It's hard to plan too far ahead in the future, but Huber's is still growing. Marcie plans on being there for at least 30 more years. For now, Marcie's dad, Greg, co-owns Huber's with Ted. Greg focuses more on the business and farm, while Ted concentrates on the winery and distillery. Marcie and her brother want to stay on the business and farming side, while Ted's teenage sons already show more interest in the winery and distillery.
She has an infant niece, celebrated as the first of the eighth generation of Hubers on the farm. "That's everyone's drive. We want to be able to provide for our family and the future generations that come along," Marcie says.
For directions, hours and more, visit http://www.huberwinery.com/
Huber's highest honors
Memorabilia celebrating Huber's wine collection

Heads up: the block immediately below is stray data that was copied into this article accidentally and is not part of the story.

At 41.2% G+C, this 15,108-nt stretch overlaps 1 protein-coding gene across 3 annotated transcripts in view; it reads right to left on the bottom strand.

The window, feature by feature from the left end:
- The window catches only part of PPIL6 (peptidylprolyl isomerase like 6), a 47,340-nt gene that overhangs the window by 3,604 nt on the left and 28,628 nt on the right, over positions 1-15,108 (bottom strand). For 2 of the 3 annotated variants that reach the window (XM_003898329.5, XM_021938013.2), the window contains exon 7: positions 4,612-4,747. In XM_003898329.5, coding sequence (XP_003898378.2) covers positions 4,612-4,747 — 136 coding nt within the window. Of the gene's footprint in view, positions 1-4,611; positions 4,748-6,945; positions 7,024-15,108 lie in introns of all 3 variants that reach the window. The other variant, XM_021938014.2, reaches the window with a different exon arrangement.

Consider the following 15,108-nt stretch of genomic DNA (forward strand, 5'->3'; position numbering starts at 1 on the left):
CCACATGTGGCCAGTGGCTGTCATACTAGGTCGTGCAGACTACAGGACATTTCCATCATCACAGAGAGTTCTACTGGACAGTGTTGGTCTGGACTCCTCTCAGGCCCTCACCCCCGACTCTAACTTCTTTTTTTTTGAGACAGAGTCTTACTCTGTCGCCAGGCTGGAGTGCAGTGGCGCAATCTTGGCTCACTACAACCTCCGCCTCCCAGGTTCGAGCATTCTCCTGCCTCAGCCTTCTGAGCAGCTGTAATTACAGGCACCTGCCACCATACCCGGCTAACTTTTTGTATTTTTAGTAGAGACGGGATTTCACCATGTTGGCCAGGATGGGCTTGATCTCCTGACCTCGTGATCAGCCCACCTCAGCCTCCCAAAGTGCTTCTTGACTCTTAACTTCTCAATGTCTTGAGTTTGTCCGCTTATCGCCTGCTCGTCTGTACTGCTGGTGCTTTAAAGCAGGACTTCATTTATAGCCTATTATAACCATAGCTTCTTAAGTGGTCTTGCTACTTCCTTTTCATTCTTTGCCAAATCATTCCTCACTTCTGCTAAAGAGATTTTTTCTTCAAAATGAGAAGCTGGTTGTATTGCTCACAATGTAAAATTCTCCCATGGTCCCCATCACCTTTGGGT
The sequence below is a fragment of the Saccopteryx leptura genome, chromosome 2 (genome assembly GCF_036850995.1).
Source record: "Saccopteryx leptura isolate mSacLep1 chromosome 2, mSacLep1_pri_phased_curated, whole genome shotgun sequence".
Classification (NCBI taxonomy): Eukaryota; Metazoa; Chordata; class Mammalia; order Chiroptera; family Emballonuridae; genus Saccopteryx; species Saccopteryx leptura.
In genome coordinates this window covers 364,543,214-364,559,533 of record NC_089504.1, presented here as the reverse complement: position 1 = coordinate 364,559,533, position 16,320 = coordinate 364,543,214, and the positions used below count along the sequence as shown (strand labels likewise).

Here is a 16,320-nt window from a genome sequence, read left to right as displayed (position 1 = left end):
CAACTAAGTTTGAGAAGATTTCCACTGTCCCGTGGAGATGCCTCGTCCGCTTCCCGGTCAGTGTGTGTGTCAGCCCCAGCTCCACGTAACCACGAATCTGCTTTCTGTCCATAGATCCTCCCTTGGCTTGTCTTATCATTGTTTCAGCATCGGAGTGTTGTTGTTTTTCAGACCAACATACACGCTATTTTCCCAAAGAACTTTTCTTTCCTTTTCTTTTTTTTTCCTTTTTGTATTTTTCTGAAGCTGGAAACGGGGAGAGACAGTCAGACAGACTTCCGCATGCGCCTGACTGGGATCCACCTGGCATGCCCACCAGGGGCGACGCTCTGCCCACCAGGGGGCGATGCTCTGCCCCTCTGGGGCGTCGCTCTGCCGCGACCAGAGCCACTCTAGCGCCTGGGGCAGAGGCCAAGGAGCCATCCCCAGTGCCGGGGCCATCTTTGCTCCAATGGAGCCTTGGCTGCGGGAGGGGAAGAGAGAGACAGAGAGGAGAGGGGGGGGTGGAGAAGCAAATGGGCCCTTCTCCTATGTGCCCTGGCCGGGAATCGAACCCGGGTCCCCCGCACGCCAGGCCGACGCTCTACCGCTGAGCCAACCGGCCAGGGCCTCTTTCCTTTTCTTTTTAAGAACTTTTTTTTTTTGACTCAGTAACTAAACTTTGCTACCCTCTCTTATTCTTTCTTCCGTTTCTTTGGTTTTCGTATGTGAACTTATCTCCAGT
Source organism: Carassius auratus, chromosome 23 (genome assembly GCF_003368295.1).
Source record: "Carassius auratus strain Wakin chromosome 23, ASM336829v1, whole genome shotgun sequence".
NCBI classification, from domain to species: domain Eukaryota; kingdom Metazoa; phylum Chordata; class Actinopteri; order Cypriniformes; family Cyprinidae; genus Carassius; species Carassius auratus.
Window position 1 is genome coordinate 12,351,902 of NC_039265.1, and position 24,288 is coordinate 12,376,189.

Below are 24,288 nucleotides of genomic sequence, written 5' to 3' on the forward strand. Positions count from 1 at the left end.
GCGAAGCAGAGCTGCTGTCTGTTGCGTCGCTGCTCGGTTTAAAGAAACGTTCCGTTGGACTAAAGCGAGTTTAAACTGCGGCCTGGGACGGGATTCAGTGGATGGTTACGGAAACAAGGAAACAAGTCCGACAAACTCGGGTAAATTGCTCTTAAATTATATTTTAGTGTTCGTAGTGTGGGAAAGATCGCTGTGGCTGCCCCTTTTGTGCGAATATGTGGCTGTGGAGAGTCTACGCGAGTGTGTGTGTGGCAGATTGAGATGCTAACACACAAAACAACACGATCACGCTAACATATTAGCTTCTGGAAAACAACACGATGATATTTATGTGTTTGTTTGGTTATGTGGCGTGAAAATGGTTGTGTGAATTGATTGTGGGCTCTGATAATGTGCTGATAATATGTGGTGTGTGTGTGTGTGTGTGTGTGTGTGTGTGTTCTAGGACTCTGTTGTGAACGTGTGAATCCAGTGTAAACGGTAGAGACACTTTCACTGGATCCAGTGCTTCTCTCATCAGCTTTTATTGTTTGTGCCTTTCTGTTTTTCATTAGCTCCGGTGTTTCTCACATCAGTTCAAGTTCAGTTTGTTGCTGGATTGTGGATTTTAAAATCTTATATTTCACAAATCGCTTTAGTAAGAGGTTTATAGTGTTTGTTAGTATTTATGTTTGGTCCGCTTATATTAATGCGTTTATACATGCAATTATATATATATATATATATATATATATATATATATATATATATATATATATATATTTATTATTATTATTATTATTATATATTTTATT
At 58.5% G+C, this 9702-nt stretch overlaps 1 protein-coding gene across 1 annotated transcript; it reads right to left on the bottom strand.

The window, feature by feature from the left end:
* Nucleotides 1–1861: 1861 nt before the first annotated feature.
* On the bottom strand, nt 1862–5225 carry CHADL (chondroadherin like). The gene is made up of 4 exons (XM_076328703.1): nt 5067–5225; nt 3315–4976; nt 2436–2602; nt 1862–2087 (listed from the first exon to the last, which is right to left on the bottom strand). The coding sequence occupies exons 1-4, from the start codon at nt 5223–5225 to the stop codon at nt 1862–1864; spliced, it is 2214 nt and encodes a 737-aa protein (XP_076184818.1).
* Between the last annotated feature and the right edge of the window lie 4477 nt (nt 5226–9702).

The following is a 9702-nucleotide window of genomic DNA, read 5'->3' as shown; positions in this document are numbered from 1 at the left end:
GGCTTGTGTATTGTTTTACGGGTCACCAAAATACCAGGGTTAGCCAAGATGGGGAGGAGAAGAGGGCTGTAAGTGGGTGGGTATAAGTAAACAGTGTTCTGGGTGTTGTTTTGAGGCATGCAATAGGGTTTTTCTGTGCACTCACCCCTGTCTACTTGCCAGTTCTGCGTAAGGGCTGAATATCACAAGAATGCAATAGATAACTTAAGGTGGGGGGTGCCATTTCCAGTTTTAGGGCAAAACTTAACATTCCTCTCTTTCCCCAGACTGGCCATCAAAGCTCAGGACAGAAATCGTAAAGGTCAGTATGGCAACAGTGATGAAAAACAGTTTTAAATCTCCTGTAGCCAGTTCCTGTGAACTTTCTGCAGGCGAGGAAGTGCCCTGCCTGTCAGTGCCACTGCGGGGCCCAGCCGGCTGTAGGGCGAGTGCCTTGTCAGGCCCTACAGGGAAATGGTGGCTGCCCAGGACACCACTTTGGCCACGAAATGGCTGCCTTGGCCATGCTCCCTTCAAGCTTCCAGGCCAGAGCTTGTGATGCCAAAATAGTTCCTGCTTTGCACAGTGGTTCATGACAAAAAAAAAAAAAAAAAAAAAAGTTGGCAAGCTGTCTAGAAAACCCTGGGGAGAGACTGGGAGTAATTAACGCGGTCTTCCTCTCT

- Letter from Barbara Bush
- Secret service certificate of appreciation
- More than 15 governor's medals
- Indy International Wine Competition golds and double golds
Current generation: 4th
Although it began in St. Louis, Marion Kay Spices has made Brownstown its home since 1950. The grandchildren of founder Marion K. Summers own and operate the nationally known spice supplier, which got its start by providing the original KFC seasonings in 1965.
Kordell Reid, president of Marion Kay Spices, no longer notices the scent of his store -- always peppery, but with hints of other extracts or seasonings being made that day. It's the same pepper that his grandfather built the business on. The pepper's still washed in the same machine his grandfather purchased. The only thing that's changed is the ownership.